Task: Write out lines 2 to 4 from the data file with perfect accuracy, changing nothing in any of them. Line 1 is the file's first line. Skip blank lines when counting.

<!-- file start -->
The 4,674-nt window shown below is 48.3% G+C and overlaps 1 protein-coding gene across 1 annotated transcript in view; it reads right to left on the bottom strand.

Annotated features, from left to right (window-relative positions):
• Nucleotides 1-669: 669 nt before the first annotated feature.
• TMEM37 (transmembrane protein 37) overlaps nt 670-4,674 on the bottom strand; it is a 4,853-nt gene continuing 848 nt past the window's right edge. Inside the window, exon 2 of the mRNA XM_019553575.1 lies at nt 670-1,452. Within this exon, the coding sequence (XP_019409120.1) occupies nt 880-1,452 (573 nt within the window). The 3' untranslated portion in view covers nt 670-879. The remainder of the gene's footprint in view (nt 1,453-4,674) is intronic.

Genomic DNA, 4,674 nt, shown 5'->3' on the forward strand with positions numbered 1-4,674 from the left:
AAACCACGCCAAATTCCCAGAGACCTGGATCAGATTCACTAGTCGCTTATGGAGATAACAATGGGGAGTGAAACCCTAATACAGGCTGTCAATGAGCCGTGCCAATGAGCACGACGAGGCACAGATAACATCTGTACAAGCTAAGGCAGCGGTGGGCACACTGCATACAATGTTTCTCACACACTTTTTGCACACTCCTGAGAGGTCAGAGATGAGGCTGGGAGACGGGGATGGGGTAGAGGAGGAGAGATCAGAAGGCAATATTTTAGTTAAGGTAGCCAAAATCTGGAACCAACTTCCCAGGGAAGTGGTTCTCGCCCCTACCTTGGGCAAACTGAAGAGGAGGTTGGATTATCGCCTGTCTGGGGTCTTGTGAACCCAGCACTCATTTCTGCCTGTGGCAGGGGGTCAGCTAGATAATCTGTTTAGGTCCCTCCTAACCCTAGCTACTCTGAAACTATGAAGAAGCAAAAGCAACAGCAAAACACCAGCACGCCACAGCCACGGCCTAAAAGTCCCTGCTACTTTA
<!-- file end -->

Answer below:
Annotated features, from left to right (window-relative positions):
• Nucleotides 1-669: 669 nt before the first annotated feature.
• TMEM37 (transmembrane protein 37) overlaps nt 670-4,674 on the bottom strand; it is a 4,853-nt gene continuing 848 nt past the window's right edge. Inside the window, exon 2 of the mRNA XM_019553575.1 lies at nt 670-1,452. Within this exon, the coding sequence (XP_019409120.1) occupies nt 880-1,452 (573 nt within the window). The 3' untranslated portion in view covers nt 670-879. The remainder of the gene's footprint in view (nt 1,453-4,674) is intronic.